Fiji

Fiji flag

Health

Illness and injury happen both at home and abroad. One of our goals in preparing you to serve as a Volunteer is to help you understand the health risks of the country where you will serve.

Please take a moment to learn about the most prevalent health risks and the most commonly treated illnesses Volunteers experience while serving in Fiji [PDF].

The Volunteers' health is a priority for Peace Corps. Volunteers are given information on country-specific health concerns and trained in health risk prevention during the 10-week pre-service training. In addition, as a Volunteer, you will have access to medical care 24 hours a day, seven days a week.

Read more on how the Peace Corps approaches medical care during service.

Peace Corps Fiji maintains a Health Unit with Medical Officers who handle Volunteers' primary health care needs, including evaluation and treatment of most medical conditions. Upon your arrival in-country, Peace Corps Medical Officers (PCMOs) are available to provide health care services. The Health Unit will provide you with a country-specific health handbook and a medical kit with basic medical supplies to treat mild illnesses and injuries. The Peace Corps will restock your medical kit with supplies as needed throughout your service. Your prescription medications will be ordered for you during pre-service training and provided throughout your service, but these medications may take several months to arrive. Therefore, the Peace Corps requests you bring at least a three-month supply of your prescriptions and other specific medical supplies to use during your initial months in-country. After arrival in Fiji, Peace Corps provides, and Trainees/Volunteers are required to have, an annual flu shot and to receive mandatory immunizations.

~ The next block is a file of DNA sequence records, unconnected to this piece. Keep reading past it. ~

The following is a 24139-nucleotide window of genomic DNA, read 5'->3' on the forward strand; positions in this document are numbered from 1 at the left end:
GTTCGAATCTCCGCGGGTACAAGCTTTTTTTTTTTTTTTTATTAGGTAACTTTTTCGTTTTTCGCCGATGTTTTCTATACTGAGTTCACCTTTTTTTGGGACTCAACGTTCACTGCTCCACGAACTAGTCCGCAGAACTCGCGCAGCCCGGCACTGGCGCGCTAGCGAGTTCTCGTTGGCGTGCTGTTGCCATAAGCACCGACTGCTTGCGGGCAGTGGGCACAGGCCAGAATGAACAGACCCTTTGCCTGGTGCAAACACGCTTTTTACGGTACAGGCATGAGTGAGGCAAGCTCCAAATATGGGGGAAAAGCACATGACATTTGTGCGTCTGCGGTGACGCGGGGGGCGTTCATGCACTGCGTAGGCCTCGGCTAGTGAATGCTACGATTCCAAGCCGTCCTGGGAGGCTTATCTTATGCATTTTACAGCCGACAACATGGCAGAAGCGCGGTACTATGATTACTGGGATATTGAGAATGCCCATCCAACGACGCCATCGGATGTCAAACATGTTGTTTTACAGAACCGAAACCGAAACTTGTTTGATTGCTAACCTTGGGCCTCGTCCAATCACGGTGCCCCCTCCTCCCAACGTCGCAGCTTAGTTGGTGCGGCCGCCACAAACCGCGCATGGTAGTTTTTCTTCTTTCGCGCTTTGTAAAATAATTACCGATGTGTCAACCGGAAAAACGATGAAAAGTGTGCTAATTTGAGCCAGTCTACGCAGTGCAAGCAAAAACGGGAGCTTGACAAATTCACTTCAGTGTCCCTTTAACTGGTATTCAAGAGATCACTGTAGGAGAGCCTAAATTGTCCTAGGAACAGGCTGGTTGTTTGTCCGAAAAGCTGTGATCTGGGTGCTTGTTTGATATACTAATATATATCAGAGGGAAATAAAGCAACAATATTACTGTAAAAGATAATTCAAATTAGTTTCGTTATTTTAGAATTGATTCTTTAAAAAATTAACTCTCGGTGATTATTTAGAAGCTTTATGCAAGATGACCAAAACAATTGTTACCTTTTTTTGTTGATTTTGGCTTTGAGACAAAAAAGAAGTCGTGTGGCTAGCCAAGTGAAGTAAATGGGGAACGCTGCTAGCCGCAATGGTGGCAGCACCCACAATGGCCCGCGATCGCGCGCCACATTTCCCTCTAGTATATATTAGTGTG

During service, the PCMOs are available to answer your questions: you are free to contact them by phone, text message, email, or in person if you have a physical, emotional, or other concern related to your health or well-being. You will have physicals at mid-service and at the end of your service and can be seen by your PCMO on an as-needed basis. Additional medical care is available at local hospitals at the authorization of a PCMO. If you develop a serious medical problem during your service, the PCMO will consult with the Office of Health Services in Washington, D.C., or a Regional Medical Officer. If you cannot receive the care you need in-country, you will be transported to a Peace Corps-approved regional medical facility or to the United States.

Peace Corps Medical Officers:  Dr. Fina, standing, and Nurse Jacinta, sitting
Peace Corps Fiji Peace Corps Medical Officers

Most medical problems seen in Fiji are also found in the United States, such as colds, diarrhea, skin infections, headaches, minor injuries, sexually transmitted infections, adjustment disorders, and emotional problems. For Volunteers, these problems may be more frequent or compounded by life in Fiji because local factors raise the risk of or exacerbate the severity of certain illnesses.

The medical problems specific to Fiji are respiratory and skin infections (including fungal infections, scabies, and heat rash), dengue fever, Hepatitis A and B, typhoid, diarrhea, and sexually transmitted infections (STIs). Health problems also can result from local environmental factors, such as dust, humidity, insects, and disease-producing microorganisms.

Volunteers are often placed in remote locations that do not have health care facilities that handle serious illness or injury. While Peace Corps Medical Officers coordinate health care for all Volunteers in country, Volunteers can reduce some risks by following health care guidance and taking proper precautions.